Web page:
"I need not enlarge upon the pleasure of seeing my story in such a good place." — Conrad to William Blackwood, 29 November 1897
As Conrad's remark to the owner and editor of Blackwood's Edinburgh Magazine regarding the forthcoming publication of the short story "Karain" suggests, he was highly honoured to see his work in the pages of one of Britain's most venerable literary monthlies, initiated on All-Fools' Day in 1817. William Blackwood further gratified Conrad on December 30th, 1898, by soliciting a piece for a special thousandth number, an issue that would run 296 pages, as opposed to an average of 160 pages for other numbers in Volume 165 for the first six months of 1899. Since the novella Heart of Darkness (originally, "The Heart of Darkness") exists in six significant forms — a nearly complete manuscript, a partial type-script, the three-part magazine serial, the 1902 Blackwood's volume, the "Sun Dial" Youth volume of 1902, and the Heinemann limited English edition in the Collected Works of Joseph Conrad (1921) — little if any critical attention has been paid to the initial magazine version, presumably on the grounds that the serial version does not represent either Conrad's first thoughts or final intentions for the story (in fact, there are few substantive differences between the serial and final texts). Given the wealth of modern critical attention paid to almost every aspect of Conrad's novella, it is surprising that, while type-script and manuscript have been scrutinized, the original publication context of Heart of Darkness has not. The story's serial context may be examined under three headings:
- the nature of the serial text,
- Conrad's attitudes towards (and possible control over) the vehicle, and
- the paratextual elements that would have conditioned the initial reading of Heart of Darkness.
Since 1963 the preferred text of the novella has been Robert Kimbrough's collation of four of the story's significant forms: the 1899 serial version, the manuscript, the typescript, and the 'final', revised form published in volume in 1902. The extant typescript, corresponding to Part One, is thirty-four double spaced sheets; however, "Conrad's correspondence with Blackwood shows that a revised typescript used as setting copy for Parts II and III of the serial printing once existed" (Michael and Berry 148). Despite the massive number of accidentals in Blackwood's Part One (presumably as many were introduced into the remaining instalments), the serial form of Parts Two and Three remain our only evidence as to the state of the novella after Conrad's initial revision. Although Kimbrough dismisses the form of the text which appeared in Blackwood's Edinburgh Magazine as "less explicit, omitting words, phrases, and one whole scene," he concedes that "it has only one totally rewritten passage and only one other fully revised" (xi). Conrad's later revisions, Kimbrough continues, are "mainly in matters of style, in smoothness of phrase and syntax" (xi), and in toning down two descriptions of Kurtz's African queen.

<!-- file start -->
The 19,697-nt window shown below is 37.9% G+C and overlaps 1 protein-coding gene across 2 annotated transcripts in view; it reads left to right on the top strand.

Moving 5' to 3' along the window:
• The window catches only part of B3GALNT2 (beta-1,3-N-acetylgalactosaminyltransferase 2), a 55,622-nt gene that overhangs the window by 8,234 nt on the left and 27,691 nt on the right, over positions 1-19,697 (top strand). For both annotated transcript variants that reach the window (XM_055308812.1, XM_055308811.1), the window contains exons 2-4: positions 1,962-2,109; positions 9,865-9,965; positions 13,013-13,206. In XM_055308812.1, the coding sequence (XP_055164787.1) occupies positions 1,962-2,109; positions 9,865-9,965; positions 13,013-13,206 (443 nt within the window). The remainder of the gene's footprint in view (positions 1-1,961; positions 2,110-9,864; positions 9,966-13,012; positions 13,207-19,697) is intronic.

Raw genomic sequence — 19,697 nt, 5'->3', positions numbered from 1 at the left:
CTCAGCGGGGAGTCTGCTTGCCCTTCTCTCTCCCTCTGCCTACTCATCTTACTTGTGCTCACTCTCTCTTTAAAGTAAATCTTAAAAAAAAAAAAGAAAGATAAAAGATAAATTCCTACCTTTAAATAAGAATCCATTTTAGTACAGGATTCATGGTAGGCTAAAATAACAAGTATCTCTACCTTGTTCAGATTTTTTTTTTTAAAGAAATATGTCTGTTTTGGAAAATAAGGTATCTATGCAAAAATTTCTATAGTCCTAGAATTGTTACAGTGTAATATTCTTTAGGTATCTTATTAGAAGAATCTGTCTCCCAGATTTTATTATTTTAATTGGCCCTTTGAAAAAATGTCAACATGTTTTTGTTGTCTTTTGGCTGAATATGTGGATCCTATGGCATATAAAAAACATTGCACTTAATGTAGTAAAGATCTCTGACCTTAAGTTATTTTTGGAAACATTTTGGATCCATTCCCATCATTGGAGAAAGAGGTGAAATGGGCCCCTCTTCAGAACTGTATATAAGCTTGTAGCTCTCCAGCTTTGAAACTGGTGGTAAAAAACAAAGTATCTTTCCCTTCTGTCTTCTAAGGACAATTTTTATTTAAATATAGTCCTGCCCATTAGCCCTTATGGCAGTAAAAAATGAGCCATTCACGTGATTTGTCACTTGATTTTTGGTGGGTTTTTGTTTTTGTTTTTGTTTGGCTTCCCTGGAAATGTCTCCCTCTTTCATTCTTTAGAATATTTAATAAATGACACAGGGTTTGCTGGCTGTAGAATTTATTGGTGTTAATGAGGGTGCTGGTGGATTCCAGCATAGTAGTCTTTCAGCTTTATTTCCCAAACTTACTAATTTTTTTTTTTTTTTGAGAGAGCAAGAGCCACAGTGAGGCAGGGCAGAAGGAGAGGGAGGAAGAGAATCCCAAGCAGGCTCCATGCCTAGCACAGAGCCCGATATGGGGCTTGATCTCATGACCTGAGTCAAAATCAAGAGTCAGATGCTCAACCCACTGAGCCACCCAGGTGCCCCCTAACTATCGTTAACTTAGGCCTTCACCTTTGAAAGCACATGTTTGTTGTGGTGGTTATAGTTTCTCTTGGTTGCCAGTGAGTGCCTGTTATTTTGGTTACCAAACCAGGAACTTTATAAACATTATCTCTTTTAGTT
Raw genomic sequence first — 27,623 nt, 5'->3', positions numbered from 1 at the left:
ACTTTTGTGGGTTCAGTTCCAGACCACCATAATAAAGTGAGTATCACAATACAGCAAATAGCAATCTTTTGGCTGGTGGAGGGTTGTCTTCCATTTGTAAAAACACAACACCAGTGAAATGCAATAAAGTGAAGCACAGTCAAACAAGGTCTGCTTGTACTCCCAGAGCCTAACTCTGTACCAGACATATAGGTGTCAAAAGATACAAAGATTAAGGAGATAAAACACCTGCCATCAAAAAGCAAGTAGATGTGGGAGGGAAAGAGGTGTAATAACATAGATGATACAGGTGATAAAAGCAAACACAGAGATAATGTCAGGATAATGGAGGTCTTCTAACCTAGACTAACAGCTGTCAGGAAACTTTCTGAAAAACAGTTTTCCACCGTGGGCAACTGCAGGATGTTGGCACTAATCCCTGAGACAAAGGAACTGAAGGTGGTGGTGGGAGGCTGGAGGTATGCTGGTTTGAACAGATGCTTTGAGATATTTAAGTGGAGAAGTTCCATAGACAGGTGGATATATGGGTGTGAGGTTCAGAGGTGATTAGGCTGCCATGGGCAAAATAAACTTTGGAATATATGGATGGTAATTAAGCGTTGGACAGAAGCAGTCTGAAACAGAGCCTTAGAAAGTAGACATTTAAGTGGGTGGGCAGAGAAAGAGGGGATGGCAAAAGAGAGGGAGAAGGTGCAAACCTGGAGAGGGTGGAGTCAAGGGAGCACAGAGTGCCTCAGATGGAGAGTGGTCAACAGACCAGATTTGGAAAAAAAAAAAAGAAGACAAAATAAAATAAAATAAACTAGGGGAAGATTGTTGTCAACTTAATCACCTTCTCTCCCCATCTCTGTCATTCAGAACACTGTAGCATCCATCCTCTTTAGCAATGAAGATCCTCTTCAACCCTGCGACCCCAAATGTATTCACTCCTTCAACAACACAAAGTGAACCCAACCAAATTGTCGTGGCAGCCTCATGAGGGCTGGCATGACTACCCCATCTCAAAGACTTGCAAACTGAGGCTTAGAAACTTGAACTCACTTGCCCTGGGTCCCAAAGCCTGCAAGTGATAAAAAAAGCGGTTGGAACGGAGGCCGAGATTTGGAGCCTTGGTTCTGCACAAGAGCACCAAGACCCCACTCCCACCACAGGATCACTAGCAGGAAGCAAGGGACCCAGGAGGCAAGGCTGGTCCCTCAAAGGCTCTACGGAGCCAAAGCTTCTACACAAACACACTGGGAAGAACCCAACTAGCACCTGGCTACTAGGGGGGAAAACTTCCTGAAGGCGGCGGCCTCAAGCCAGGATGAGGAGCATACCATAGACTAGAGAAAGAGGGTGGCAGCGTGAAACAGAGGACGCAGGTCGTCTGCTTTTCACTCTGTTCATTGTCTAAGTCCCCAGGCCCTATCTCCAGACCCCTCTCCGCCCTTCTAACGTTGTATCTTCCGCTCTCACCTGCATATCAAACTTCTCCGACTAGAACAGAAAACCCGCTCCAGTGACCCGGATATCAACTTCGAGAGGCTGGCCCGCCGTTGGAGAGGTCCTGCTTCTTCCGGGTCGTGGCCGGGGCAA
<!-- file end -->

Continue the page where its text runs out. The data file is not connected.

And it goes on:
Kimbrough says little about the influence of serialisation on the story'sform and structure, even though its tripartite division is a direct reflection of the story's having been divided into three episodes for Maga. At first glance, the Blackwood's version of the text offers little worthy of comment that Kimbrough has not already noted. The few textual differences that Kimbrough has not discussed may be summarized thus (the base text being Kimbrough's Norton):
- "sea-reach," not "Sea-reach" (Part One, p. 7);
- "His uncalled-for remark," not "His Remark" (Part One, p. 9);
- "At last we turned a bend," not "At last we opened a reach" (Part One, p. 18);
- "manager," not "Manager" (Part Two, p. 44, 52);
- "sends me, he began," not "sends me, 'e began" (Part Two, p. 47);
- "Kurtz hung his head," not "was a bit crestfallen" (Part Two, p. 58);
- "he does not speak," not "say the right thing" (Part Three, p. 59);
- "Several figures could be made out," not "Dark human shapes could bemade out" (Part Three, p. 60);
- "near the river two standing leaning," not "near the river two bronze figures standing" (Part Three, p. 60);
- "She turned, walked," not "turned away slowly, walked" (Part Three, p. 61);
- "a boyish game for fun," not "a boyish game" (Part Three, p. 64);
- "supreme moment of complete knowledge?" not "supreme moment?" (Part Three, note 68).
Generally, Kimbrough has been very thorough in noting how the serial and ms. deviate from the final text, suggesting the care with which Conrad revised the novella after serial publication. The serial version is hardly a flawed text, however.
Contemporary attitudes towards the genre of the novel have been shaped by writers as different as James Joyce, D. H. Lawrence, F. Scott Fitzgerald, and Salman Rushdie, troubled geniuses battling censorship and Philistinism to publish socially critical, realistic works of volume length. A study of the initial publication context of one of the first great modern pieces of prose fiction, Heart of Darkness , reveals another side of the novelist and his work that modern critics and readers are prone to forget: the trials and rewards of serial publication. Every bit as troubled and brooding an artist as his literary descendants, Conrad like Dickens was much concerned with the typically Victorian questions of American versus British copyright and of magazine versus volume royalties. Of his twenty volumes of work produced over three decades, thirty-seven of Conrad's short stories, novellas, and novels initially appeared serially. Conrad's early magazine efforts include the following: